Item description for Artesia Volume 3: Afire - The Third Book Of Dooms (Artesia) by Mark Smylie...
The drums and horns of war still sound through the Middle Kingdoms, though the invading Empire of Thessid-Gola has been dealt a setback. The powers at play - the High King of Therapoli, his nobles and officers, the lurking Isliklid King, his warrior-servants, and the Sultan, commander of the Empire's armies - are all maneuvering for advantage, setting snares and traps for each other, with prisoners of war become hostages held in the balance. And through this den of vipers marches Artesia, self-proclaimed Queen of Dara Dess, with magic coursing through her veins, the whispers of ghosts in her ears, and an army at her back as she confronts the temptations, limits and consequences of power.
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Est. Packaging Dimensions: Length: 1" Width: 7" Height: 10.75" Weight: 2.02 lbs.
Release Date May 30, 2007
Publisher Archaia Studio Press
ISBN 1932386335 ISBN13 9781932386332
Reviews - What do customers think about Artesia Volume 3: Afire - The Third Book Of Dooms (Artesia)?
Making This Up As She Goes May 17, 2008
She made a Deal to save lives, enforced by a magic-bound oath. Unfortunately Her more evil enemy found a loophole, and Her more honorable enemy took advantage. But it is not wise to fool the Queen of Dara Dess!
Attracted by the artwork and having developed a soft spot for sword and sorcery, I decided to give Artesia a try and was amazed at what I found! This is no pale imitation of Howard or Tolkien; this is a fully developed world with fully developed histories and back stories, fully developed magical powers, fully developed religions, and fully developed powers and empires with which its characters must contend.
Artesia's first decision after having finally accepted her title as Queen of Dara Dess is to negotiate a parole for the remnants of the Thessid Northern Host, which spares her still small force the price it would pay to annihilate it. This proves to be a mistake which forces a further retreat with Artesia's forces assigned to rearguard in a race to the questionable safety of Abenton.
Mark S. Smylie has given us quite a story here, or rather part of quite a story. Objections about unrealistically able female warriors are met first by magic and spiritual aid and second by good generalship. Few individual combats are shown; instead we see army against army, where better discipline, better training, and better leadership can rather easily defeat superior individual abilities.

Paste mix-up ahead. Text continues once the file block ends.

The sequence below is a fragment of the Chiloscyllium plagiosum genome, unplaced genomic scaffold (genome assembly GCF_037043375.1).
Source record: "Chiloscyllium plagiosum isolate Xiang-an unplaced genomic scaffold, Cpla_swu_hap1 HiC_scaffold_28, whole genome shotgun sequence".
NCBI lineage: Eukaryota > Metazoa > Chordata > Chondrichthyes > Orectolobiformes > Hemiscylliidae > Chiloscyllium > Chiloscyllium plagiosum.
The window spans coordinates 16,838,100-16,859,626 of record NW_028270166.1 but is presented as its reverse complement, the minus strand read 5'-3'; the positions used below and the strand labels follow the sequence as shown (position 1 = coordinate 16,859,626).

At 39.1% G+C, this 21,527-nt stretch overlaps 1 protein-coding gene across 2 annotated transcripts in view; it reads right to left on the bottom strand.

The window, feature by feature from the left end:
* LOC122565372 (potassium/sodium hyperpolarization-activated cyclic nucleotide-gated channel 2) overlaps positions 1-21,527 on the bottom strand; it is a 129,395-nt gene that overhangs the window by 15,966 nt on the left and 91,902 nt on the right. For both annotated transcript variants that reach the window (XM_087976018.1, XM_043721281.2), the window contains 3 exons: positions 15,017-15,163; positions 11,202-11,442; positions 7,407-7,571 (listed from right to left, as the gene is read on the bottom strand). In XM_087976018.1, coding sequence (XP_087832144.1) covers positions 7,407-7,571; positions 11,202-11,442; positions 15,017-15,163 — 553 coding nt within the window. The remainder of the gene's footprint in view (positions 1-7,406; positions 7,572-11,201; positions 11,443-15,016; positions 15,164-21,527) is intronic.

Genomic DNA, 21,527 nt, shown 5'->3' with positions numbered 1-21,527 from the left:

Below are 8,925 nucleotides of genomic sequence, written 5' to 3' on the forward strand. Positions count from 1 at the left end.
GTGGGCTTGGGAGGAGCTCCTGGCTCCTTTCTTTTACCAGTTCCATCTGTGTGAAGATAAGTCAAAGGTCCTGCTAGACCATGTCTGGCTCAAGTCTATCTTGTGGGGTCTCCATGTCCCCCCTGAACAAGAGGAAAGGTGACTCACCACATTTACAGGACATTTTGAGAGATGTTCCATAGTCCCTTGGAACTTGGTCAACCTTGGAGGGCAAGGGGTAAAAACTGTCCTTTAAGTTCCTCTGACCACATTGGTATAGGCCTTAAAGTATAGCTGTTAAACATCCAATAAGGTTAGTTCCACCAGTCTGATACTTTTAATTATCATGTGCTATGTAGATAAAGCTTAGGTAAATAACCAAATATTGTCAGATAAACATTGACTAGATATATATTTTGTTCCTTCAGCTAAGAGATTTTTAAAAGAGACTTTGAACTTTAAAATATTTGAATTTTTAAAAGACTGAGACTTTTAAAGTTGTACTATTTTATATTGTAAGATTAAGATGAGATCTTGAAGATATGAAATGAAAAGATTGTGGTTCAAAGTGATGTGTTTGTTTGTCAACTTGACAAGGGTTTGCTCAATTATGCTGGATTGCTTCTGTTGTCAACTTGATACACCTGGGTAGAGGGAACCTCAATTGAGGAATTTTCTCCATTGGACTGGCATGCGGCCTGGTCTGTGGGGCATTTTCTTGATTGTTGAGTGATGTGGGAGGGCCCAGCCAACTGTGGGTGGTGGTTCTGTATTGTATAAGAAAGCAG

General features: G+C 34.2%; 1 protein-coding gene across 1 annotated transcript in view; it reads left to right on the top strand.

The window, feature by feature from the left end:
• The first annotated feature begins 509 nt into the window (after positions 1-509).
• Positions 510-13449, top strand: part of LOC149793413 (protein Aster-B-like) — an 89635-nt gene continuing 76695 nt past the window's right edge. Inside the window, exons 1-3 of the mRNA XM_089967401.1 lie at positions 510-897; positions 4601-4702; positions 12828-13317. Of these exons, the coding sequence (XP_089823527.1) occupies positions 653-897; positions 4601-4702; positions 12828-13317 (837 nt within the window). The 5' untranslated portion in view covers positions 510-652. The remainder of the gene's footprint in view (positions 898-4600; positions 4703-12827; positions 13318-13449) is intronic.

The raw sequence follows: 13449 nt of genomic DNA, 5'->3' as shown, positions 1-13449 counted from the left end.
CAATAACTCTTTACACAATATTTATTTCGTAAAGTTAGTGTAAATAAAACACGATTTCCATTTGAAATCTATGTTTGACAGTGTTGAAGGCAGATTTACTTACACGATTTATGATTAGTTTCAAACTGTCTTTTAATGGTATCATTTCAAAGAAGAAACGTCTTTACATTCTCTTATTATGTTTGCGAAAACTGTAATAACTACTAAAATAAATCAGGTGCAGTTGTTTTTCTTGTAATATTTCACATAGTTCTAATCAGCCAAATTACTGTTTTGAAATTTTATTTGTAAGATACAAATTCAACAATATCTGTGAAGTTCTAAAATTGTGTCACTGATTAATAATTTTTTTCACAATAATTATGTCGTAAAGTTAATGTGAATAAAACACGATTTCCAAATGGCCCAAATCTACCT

Defects? Well, frankly I have my doubts about whether a story this complex set in a world this complex can be successfully told in graphic novel format. Multiple re-readings will be required to gain even a hazy idea of all that is going on, and recourse to Artesia online or even purchase of the Artesia: Adventures In The Known World RPG may be advisable, even for non-RPG players. Smylie unfortunately makes matters worse by drawing too many of his characters too much alike. Most of the female characters, including Artesia, can only be distinguished by costume or situation, and that with considerable difficulty. The male characters are a bit more diverse, but even there the proliferation of square-faced men is occasionally confusing.
In addition as the story becomes the story of a military campaign, the lack of good maps begins to tell. Oh, Smylie has drawn some very beautiful maps in here, but he fails to use them to show the progress of the war. What I wouldn't give for a map at the end showing just what is known of the movements of the combatants to date!
The saga begins in Artesia Volume 1 and Artesia Afield.
Adventure with Thought Feb 18, 2005
This is a sexy series with substance. The art is beautiful and the story is intricate and compelling. The comparison to Middle Earth is apt as the author has created a detailed geography and history. I also appreciate a fairly regular schedule of release for new issues something that can not often be depended on.
Tolkein for the 21st Century Jun 17, 2004
This graphic novel won the Gold in ForeWord magazine's book awards, and it richly deserved it. In Artesia Afire, Mark Smylie has created a world the reader can get lost in. But this is not light escapism. In this world, the arts of war, magic, and eros intertwine in a deadly serious epic tale. Smylie mixes serious scholarship with boundless imagination to present a haunting world and an unforgetable hero. History, cartography, myth, linguistics, cultural and political theory, and beautiful art all give form to Artesia. It is the stuff of Tolkein.